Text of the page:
“Man, she ain’t even here. You mind taking me out to 243? I know this other girl. I can’t remember the street but I can point you there.”

“Pays the same,” I say, my way of letting him know I’m not taking him there for free. I should tell him it’s two bucks a mile outside city limits, plus two bucks for each additional stop, but instead I start telling him about my friend Earl.

“He drinks Bud Light, too. Y’all look so much alike it’s crazy. When I first saw you standing there I was sure you were him.”

“All he does is play golf?”

“Yeah, I guess. He wins all the local tournaments—they call them scrambles—and he doesn’t even practice. I don’t think he even likes golf.”

“That how he got rich, hustling golf?”

“No. He was born that way.”

“We really look that much alike?”

“Twins,” I say, and then think, Well, except for that neck tat depicting the great state of Mississippi.

“So where’s this guy live at?”

I hesitate and then tell him, “Out on 40.”

“What’d you say his name was?”

“Earl. Earl Jones.”

I am a bad liar. It always sounds like I’m asking a question.

“Huh. You think I could fool his wife?”

I don’t comment on that. Earl’s wife is my friend Kyla, who does not fool easily. We turn onto 243 near the Soul Food Stop and wind our way into some suburb near the county middle school. It’s a much nicer house this time but has a ramped driveway that causes the Lincoln to bottom out again. Like I said, you get used to it. He knocks on the front door, does his hair again, then removes a key from under the doormat and goes inside. This time, he comes out with a corked bottle of red wine and an orange.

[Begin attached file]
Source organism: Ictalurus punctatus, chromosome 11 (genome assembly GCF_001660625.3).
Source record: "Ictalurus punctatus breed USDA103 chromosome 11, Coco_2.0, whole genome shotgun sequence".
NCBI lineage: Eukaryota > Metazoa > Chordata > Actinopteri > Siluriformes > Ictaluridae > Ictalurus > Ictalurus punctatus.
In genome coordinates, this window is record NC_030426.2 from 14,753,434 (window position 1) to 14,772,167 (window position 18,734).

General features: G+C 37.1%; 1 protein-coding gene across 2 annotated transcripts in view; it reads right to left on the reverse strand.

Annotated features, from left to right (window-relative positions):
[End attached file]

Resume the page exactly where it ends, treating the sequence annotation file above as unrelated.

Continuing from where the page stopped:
“Maggie ain’t home, either,” he tells me, and a moment later I hear the cork pop. “Man, I ain’t had wine in fuck forever. Ain’t the only thing I ain’t had.”

“Please don’t peel that orange back there,” I say.

“No, sir,” he replies, in what I assume to be the voice he used in prison to talk to guards.

I’ve started driving us toward the house of this third girl he knows when we are passed on the road by a robin’s-egg-blue ’57 Chevy convertible.

“Wow,” I say.

I never cared about cars before driving a cab. Now I like them better than I like most people.

“That’s her!” he yells. “That’s Maggie’s Chevy—catch her!”

I gun the twenty-year-old, broke-dick Lincoln. It takes about ten minutes and five gallons to catch up, and right as we do the Chevy turns into a gas station and it becomes clear the platinum blonde behind the wheel is accompanied by some guy with the largest bald head I’ve ever seen. His meaty arm, draped over the passenger door, is covered in those Japanese gangster tattoos, like sleeves that end at the wrist.

“Fuck. Man, let’s get outta here.”

Opposite Earl stays glum for a few miles but then rallies and still wants to go to this other girl’s house. I tell him I won’t take him there unless he promises not to steal anything. In total he has four ex-girlfriends. Either that or he’s just scouting houses to ransack later. None of the women are home. Finally he makes me take him back to the first house, the one in the project. I charge him twenty bucks—the freedom-is-sweet special—and leave him sitting in a lawn chair in front of the doorless garage drinking wine and looking happy. That’s what she’ll see when she pulls into the driveway that evening with her kids.

As I coast away, he grins and lifts his wine bottle. I start to honk but then remember my horn doesn’t work. Then I start to wave before remembering the tinted glass. Then I wave anyway.

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June 1996